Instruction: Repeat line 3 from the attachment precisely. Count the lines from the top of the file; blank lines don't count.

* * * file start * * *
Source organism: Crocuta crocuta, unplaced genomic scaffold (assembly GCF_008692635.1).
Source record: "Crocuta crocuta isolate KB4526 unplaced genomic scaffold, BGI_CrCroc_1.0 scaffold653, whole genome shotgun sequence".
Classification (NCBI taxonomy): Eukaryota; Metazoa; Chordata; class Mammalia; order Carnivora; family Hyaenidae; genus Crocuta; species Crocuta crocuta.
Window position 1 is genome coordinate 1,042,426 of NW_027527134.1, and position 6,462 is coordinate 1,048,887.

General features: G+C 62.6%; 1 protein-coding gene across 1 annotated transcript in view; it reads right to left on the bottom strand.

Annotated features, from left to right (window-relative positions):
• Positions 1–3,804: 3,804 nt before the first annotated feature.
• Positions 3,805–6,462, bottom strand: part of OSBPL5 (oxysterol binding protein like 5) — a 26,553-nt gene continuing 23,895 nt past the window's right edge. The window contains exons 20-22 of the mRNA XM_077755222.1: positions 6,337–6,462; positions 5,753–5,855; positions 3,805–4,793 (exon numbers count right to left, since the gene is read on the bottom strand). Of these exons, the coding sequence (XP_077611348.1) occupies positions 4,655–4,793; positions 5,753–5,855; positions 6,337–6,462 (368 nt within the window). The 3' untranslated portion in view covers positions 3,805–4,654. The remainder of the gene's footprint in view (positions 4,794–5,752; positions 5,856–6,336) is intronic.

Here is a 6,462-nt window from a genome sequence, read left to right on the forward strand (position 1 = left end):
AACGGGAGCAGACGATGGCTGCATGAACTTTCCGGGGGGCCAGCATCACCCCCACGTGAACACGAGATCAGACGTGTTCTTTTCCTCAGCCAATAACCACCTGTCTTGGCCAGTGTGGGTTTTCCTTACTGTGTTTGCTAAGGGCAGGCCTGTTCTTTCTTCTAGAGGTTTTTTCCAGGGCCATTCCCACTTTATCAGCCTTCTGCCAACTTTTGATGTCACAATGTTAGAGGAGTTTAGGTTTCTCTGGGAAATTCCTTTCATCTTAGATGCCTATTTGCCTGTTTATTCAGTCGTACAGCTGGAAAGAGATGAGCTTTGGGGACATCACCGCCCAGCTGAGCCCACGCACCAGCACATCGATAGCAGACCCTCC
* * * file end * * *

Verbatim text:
Classification (NCBI taxonomy): Eukaryota; Metazoa; Chordata; class Mammalia; order Carnivora; family Hyaenidae; genus Crocuta; species Crocuta crocuta.